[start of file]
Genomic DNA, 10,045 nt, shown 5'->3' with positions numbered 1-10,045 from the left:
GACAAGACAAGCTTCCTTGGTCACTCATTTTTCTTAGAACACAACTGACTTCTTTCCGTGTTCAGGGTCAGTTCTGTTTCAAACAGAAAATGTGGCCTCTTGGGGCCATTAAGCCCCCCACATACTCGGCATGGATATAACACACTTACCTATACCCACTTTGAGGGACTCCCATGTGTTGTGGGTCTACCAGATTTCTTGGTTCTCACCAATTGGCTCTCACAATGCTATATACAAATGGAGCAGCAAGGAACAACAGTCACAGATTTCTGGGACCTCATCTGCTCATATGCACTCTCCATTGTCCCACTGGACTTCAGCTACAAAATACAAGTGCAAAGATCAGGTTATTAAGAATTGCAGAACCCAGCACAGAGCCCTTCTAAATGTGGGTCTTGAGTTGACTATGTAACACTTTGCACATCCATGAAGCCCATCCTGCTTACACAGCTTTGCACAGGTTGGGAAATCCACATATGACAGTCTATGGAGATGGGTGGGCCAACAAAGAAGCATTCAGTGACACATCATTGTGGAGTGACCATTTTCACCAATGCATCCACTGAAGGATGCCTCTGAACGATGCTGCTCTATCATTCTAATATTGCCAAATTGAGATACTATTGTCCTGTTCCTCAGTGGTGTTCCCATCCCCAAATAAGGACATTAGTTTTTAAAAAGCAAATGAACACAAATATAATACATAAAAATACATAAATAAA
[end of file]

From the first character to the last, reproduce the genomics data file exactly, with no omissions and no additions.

Genomic DNA, 10,045 nt, shown 5'->3' with positions numbered 1-10,045 from the left:
GACAAGACAAGCTTCCTTGGTCACTCATTTTTCTTAGAACACAACTGACTTCTTTCCGTGTTCAGGGTCAGTTCTGTTTCAAACAGAAAATGTGGCCTCTTGGGGCCATTAAGCCCCCCACATACTCGGCATGGATATAACACACTTACCTATACCCACTTTGAGGGACTCCCATGTGTTGTGGGTCTACCAGATTTCTTGGTTCTCACCAATTGGCTCTCACAATGCTATATACAAATGGAGCAGCAAGGAACAACAGTCACAGATTTCTGGGACCTCATCTGCTCATATGCACTCTCCATTGTCCCACTGGACTTCAGCTACAAAATACAAGTGCAAAGATCAGGTTATTAAGAATTGCAGAACCCAGCACAGAGCCCTTCTAAATGTGGGTCTTGAGTTGACTATGTAACACTTTGCACATCCATGAAGCCCATCCTGCTTACACAGCTTTGCACAGGTTGGGAAATCCACATATGACAGTCTATGGAGATGGGTGGGCCAACAAAGAAGCATTCAGTGACACATCATTGTGGAGTGACCATTTTCACCAATGCATCCACTGAAGGATGCCTCTGAACGATGCTGCTCTATCATTCTAATATTGCCAAATTGAGATACTATTGTCCTGTTCCTCAGTGGTGTTCCCATCCCCAAATAAGGACATTAGTTTTTAAAAAGCAAATGAACACAAATATAATACATAAAAATACATAAATAAA